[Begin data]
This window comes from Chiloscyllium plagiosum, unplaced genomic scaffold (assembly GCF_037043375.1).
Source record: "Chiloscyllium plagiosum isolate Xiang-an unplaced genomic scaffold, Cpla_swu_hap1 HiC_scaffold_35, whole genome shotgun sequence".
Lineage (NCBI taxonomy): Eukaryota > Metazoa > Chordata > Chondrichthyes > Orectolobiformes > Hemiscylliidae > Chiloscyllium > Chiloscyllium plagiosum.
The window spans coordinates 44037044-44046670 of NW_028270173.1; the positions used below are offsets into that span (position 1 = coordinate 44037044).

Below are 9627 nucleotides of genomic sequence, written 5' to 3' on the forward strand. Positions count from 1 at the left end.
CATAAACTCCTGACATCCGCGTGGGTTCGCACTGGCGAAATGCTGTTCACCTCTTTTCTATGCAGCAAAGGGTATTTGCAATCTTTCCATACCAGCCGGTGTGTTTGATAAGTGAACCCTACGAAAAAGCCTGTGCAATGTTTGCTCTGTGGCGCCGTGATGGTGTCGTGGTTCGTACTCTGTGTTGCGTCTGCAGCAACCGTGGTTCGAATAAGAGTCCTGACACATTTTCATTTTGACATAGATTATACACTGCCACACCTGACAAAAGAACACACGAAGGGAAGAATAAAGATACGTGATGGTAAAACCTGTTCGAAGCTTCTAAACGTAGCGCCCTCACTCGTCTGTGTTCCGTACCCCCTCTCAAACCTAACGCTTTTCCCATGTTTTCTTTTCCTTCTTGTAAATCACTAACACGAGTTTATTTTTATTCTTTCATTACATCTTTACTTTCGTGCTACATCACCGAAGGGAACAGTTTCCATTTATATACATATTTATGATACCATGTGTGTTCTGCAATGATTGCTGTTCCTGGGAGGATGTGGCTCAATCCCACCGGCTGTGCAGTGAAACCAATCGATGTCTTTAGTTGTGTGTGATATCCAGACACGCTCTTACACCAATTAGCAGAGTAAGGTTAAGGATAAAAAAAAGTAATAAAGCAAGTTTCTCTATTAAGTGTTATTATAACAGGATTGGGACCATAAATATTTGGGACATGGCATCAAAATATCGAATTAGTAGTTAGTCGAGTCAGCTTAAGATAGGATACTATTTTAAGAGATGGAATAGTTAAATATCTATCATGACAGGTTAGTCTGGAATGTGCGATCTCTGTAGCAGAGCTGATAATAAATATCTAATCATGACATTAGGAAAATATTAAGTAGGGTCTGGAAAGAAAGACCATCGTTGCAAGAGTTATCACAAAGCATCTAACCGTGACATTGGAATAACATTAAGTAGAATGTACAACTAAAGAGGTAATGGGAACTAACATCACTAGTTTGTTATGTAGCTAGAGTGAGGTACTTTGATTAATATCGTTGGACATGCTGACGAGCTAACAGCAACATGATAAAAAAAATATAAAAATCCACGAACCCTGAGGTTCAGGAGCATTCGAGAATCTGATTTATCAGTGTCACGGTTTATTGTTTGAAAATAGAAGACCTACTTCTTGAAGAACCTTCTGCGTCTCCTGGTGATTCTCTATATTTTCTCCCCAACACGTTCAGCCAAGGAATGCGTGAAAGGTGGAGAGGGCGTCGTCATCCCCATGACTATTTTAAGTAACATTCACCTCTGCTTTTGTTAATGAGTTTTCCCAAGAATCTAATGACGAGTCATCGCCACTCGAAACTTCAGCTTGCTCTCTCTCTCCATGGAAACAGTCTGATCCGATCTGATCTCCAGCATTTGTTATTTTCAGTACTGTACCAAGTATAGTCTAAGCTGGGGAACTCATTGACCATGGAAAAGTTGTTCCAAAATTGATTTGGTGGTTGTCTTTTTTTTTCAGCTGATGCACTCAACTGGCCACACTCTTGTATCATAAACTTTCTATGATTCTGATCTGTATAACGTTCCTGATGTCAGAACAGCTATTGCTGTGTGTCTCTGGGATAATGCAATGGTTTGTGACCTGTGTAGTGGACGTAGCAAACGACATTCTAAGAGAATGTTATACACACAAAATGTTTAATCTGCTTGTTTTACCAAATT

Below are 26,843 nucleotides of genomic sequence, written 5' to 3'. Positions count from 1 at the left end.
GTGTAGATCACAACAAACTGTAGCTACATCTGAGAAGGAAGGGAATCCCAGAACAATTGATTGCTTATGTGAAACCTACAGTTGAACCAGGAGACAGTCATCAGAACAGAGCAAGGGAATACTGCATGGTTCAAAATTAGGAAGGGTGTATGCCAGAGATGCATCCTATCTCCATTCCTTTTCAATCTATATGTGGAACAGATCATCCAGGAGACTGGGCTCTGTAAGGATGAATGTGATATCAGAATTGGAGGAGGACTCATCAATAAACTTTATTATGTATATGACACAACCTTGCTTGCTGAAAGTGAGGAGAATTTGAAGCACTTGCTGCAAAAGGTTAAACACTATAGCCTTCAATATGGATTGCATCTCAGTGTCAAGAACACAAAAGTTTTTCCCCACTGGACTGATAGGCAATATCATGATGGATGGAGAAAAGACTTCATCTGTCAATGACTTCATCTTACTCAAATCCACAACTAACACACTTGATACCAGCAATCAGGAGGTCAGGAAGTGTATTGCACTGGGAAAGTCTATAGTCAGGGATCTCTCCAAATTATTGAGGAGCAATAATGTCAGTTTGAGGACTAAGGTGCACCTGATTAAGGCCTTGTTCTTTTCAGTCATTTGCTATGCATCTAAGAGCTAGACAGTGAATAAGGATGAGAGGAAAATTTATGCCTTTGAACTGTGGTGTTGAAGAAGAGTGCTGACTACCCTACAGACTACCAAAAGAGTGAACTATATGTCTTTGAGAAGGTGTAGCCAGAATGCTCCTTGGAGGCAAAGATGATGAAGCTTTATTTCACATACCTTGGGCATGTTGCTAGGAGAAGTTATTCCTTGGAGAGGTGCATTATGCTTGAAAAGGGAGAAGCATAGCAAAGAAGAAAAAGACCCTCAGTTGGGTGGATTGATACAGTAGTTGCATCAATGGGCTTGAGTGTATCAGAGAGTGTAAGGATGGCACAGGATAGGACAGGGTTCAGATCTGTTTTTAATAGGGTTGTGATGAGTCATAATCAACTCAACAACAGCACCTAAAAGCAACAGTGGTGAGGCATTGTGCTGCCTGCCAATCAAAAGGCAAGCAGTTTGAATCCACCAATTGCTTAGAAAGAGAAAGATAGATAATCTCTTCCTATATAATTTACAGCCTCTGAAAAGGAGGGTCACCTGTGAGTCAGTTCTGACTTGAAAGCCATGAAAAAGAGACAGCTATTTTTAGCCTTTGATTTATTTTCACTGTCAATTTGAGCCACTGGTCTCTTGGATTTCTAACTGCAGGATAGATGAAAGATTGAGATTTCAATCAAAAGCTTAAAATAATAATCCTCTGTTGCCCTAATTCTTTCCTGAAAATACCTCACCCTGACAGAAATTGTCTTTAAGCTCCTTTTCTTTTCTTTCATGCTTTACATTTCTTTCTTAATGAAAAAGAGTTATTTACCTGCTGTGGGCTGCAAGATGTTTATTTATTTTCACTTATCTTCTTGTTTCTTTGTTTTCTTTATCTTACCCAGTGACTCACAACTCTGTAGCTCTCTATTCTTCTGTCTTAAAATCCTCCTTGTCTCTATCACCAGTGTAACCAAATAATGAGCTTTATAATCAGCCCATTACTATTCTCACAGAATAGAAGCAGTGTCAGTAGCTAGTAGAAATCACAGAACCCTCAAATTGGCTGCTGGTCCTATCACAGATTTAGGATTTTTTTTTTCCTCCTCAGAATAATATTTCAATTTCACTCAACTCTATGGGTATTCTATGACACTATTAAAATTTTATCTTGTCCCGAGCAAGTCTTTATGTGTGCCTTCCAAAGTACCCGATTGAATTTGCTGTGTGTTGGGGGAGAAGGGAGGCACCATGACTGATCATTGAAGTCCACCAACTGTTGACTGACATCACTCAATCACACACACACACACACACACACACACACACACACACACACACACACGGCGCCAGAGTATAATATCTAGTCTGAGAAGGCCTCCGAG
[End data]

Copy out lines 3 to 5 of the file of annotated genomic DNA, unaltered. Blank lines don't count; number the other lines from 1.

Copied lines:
Lineage (NCBI taxonomy): Eukaryota > Metazoa > Chordata > Chondrichthyes > Orectolobiformes > Hemiscylliidae > Chiloscyllium > Chiloscyllium plagiosum.
The window spans coordinates 44037044-44046670 of NW_028270173.1; the positions used below are offsets into that span (position 1 = coordinate 44037044).

Below are 9627 nucleotides of genomic sequence, written 5' to 3' on the forward strand. Positions count from 1 at the left end.